Plant and Soil

, Volume 270, Issue 1, pp 321–330 | Cite as

Light and tree size influence belowground development in yellow birch and sugar maple

  • Song Cheng
  • Paul Widden
  • Christian Messier


The effects of light and tree size on the root architecture and mycorrhiza of yellow birch (Betula alleghaniensis Britton) and sugar maple (Acer saccharum Marsh) growing in the understory of deciduous forests in southern Québec, Canada were studied. At the study site, small (<50 m2), medium (101–200 m2) and large (201–500 m2) canopy gaps were investigated. From within these gaps, 17 yellow birch and 23 sugar maple saplings from 40 to 600 cm in height were sampled. In both species, root biomass and morphological traits were strongly correlated with tree size, but only weakly with light availability. Increased root biomass was primarily allocated to coarse roots and secondarily to fine roots. Yellow birch roots were longer, had a larger area, more endings and branches and grew more rapidly than sugar maple roots. Mycorrhizal colonization increased with available light and declined with tree age in sugar maple and was positively associated with tree size in yellow birch. The study demonstrates that tree size is a very important determinant of how belowground systems acclimate to understory conditions.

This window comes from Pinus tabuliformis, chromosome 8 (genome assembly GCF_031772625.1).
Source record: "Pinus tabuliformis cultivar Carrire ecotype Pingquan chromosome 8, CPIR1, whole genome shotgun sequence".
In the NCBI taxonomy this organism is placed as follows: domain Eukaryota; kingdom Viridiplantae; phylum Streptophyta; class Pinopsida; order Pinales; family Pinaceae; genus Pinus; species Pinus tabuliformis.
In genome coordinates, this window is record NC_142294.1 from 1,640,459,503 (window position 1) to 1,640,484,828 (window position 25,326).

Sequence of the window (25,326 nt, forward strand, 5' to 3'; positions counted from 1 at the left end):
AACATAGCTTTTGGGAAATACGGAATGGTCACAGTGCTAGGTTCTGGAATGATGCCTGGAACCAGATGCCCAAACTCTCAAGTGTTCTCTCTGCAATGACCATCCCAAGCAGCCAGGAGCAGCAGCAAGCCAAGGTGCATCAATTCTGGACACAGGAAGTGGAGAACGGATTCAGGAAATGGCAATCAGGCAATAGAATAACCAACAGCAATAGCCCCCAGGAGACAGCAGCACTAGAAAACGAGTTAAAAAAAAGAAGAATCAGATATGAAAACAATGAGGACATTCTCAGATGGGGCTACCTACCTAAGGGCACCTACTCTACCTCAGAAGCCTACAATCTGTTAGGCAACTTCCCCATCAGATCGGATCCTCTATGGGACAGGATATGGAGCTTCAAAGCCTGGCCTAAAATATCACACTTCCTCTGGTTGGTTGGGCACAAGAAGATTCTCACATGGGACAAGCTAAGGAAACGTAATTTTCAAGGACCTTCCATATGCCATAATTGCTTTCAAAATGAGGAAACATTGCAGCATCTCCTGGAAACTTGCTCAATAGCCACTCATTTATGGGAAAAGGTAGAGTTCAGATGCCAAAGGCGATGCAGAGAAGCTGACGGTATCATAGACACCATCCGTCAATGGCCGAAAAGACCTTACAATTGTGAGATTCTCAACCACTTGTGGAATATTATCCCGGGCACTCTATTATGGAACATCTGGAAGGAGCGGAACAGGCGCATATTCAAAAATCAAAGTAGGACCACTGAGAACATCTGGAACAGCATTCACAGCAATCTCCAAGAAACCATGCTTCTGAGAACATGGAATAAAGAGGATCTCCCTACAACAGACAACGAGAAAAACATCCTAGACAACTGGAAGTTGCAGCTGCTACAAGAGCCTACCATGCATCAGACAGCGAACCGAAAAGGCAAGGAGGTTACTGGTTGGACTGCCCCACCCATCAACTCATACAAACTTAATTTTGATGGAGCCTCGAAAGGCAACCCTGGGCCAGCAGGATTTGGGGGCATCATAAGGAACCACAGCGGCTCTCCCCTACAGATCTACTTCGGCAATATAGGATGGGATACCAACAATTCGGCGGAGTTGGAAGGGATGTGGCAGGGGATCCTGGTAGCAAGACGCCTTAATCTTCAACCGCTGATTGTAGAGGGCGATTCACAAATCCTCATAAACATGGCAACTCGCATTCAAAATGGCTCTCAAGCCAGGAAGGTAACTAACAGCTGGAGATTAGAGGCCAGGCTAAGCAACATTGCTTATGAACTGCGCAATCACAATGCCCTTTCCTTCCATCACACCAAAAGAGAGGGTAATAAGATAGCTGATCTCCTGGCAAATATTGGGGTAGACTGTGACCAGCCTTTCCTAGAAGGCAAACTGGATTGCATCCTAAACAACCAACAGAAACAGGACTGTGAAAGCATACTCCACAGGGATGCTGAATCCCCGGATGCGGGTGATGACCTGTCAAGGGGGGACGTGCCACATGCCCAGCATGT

light mycorrhizal colonization roots sugar maple yellow birch 


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Copyright information

© Springer 2005

Authors and Affiliations

  1. 1.Department of Biology, Groupe de Recherche en Ecologie Forestière Interuniversitaire (GREFi)Concordia UniversityMontréalCanada
  2. 2.Département des Sciences Biologiquess, GREFiUniversité du Québec à MontréalSucc.Centre-ville, MontréalCanada

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